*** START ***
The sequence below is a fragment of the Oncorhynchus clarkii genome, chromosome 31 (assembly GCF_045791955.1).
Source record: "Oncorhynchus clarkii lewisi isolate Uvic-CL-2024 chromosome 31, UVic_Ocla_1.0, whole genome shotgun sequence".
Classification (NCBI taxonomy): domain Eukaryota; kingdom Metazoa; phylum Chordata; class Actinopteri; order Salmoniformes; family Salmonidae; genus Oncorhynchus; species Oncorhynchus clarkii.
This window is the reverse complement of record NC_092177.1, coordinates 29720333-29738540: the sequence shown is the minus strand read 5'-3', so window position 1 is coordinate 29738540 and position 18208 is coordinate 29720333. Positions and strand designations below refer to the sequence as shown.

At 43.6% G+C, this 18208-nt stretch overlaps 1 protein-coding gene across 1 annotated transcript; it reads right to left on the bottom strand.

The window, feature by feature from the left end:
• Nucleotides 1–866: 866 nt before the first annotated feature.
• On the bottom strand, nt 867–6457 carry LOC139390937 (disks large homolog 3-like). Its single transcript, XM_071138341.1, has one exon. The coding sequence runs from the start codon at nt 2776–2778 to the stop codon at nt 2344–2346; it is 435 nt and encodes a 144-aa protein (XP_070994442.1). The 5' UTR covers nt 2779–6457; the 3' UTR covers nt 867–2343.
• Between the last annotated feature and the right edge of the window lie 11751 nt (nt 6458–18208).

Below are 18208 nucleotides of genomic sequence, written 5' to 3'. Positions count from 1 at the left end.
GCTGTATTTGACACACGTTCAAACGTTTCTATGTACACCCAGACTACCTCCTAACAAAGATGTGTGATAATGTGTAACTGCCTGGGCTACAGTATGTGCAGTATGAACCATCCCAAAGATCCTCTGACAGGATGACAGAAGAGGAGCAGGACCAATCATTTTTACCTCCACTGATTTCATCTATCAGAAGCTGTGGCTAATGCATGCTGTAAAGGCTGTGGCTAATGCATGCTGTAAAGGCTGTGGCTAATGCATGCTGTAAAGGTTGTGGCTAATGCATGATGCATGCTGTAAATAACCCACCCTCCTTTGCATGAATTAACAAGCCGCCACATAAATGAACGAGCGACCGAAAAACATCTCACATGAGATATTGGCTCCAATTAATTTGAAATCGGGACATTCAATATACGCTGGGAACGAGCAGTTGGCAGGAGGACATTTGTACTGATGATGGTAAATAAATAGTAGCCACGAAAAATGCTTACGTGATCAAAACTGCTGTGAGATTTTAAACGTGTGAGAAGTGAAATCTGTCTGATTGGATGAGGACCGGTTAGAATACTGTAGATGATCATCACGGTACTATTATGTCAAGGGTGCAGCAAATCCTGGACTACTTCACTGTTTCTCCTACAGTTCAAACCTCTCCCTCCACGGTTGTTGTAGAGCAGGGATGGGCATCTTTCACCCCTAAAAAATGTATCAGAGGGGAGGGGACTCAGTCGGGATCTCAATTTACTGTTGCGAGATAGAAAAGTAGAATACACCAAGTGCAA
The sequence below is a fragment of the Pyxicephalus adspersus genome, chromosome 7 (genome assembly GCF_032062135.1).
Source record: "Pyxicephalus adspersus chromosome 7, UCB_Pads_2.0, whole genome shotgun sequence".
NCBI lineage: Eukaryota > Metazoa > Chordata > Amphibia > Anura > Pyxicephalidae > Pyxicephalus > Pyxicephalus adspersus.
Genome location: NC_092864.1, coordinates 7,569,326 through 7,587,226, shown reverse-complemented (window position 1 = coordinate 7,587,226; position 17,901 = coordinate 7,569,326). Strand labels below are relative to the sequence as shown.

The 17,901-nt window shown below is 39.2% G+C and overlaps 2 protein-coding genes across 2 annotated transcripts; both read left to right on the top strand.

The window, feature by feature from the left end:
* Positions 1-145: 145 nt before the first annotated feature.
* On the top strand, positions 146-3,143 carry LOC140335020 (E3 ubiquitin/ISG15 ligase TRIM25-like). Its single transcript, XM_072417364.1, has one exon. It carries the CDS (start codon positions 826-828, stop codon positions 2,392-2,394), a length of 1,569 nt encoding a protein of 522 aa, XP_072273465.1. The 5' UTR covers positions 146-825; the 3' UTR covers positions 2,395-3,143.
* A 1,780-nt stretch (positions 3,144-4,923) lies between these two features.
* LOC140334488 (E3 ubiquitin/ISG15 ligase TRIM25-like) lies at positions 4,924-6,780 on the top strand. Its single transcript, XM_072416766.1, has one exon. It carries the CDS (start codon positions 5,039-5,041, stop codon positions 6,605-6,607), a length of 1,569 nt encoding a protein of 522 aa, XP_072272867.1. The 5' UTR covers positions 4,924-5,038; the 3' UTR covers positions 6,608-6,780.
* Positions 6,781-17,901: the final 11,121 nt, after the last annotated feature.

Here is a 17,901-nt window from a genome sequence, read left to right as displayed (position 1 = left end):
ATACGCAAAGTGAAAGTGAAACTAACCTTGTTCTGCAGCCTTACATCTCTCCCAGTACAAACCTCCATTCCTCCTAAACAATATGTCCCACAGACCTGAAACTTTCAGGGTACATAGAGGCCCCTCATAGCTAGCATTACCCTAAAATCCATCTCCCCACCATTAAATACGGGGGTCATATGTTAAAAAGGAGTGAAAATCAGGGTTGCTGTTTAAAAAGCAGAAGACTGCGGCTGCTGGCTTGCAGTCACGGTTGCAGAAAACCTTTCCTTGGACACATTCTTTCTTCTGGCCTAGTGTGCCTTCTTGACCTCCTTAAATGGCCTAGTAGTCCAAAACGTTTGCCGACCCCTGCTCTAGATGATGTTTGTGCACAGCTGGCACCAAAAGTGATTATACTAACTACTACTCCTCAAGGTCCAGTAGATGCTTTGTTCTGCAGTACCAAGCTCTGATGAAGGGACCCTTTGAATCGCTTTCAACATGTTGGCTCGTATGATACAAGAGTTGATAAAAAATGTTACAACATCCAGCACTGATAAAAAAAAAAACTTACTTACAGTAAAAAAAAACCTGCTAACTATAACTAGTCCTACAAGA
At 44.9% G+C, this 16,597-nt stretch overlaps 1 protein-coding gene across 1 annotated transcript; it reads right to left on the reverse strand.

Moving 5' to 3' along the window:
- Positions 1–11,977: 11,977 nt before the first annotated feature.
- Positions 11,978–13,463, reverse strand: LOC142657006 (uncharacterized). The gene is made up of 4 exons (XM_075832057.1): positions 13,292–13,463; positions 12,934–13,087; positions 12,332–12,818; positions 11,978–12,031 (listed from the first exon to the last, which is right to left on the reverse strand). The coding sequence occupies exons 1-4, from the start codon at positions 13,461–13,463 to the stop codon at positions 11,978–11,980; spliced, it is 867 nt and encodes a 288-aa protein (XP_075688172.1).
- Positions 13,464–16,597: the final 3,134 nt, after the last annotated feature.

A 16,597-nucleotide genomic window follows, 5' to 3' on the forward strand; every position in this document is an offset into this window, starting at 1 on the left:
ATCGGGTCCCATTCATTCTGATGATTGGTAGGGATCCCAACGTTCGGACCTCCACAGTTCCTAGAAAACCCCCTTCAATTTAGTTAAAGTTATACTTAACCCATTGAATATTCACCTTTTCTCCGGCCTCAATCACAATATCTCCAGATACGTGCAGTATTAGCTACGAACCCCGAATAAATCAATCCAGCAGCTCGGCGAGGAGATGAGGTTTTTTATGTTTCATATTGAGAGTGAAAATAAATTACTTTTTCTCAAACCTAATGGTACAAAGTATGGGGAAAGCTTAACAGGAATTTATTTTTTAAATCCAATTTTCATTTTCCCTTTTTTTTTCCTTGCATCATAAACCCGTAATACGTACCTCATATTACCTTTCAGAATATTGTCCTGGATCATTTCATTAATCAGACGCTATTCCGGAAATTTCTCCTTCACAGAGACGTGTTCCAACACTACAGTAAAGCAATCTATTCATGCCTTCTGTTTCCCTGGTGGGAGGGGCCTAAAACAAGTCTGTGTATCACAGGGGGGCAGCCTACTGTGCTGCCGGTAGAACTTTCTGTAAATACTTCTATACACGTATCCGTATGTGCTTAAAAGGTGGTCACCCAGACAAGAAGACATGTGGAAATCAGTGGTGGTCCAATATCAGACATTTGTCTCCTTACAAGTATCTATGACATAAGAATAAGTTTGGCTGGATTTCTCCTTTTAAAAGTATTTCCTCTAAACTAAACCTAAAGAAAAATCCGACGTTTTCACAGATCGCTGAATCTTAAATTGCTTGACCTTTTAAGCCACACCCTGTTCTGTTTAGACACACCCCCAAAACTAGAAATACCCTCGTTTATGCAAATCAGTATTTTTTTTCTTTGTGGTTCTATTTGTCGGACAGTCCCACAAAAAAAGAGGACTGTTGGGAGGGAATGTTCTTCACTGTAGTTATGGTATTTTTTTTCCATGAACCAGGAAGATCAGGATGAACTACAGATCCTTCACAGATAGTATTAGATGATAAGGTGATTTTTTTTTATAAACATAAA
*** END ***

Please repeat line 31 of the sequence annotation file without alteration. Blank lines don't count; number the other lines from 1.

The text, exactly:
ATCGGGTCCCATTCATTCTGATGATTGGTAGGGATCCCAACGTTCGGACCTCCACAGTTCCTAGAAAACCCCCTTCAATTTAGTTAAAGTTATACTTAACCCATTGAATATTCACCTTTTCTCCGGCCTCAATCACAATATCTCCAGATACGTGCAGTATTAGCTACGAACCCCGAATAAATCAATCCAGCAGCTCGGCGAGGAGATGAGGTTTTTTATGTTTCATATTGAGAGTGAAAATAAATTACTTTTTCTCAAACCTAATGGTACAAAGTATGGGGAAAGCTTAACAGGAATTTATTTTTTAAATCCAATTTTCATTTTCCCTTTTTTTTTCCTTGCATCATAAACCCGTAATACGTACCTCATATTACCTTTCAGAATATTGTCCTGGATCATTTCATTAATCAGACGCTATTCCGGAAATTTCTCCTTCACAGAGACGTGTTCCAACACTACAGTAAAGCAATCTATTCATGCCTTCTGTTTCCCTGGTGGGAGGGGCCTAAAACAAGTCTGTGTATCACAGGGGGGCAGCCTACTGTGCTGCCGGTAGAACTTTCTGTAAATACTTCTATACACGTATCCGTATGTGCTTAAAAGGTGGTCACCCAGACAAGAAGACATGTGGAAATCAGTGGTGGTCCAATATCAGACATTTGTCTCCTTACAAGTATCTATGACATAAGAATAAGTTTGGCTGGATTTCTCCTTTTAAAAGTATTTCCTCTAAACTAAACCTAAAGAAAAATCCGACGTTTTCACAGATCGCTGAATCTTAAATTGCTTGACCTTTTAAGCCACACCCTGTTCTGTTTAGACACACCCCCAAAACTAGAAATACCCTCGTTTATGCAAATCAGTATTTTTTTTCTTTGTGGTTCTATTTGTCGGACAGTCCCACAAAAAAAGAGGACTGTTGGGAGGGAATGTTCTTCACTGTAGTTATGGTATTTTTTTTCCATGAACCAGGAAGATCAGGATGAACTACAGATCCTTCACAGATAGTATTAGATGATAAGGTGATTTTTTTTTATAAACATAAA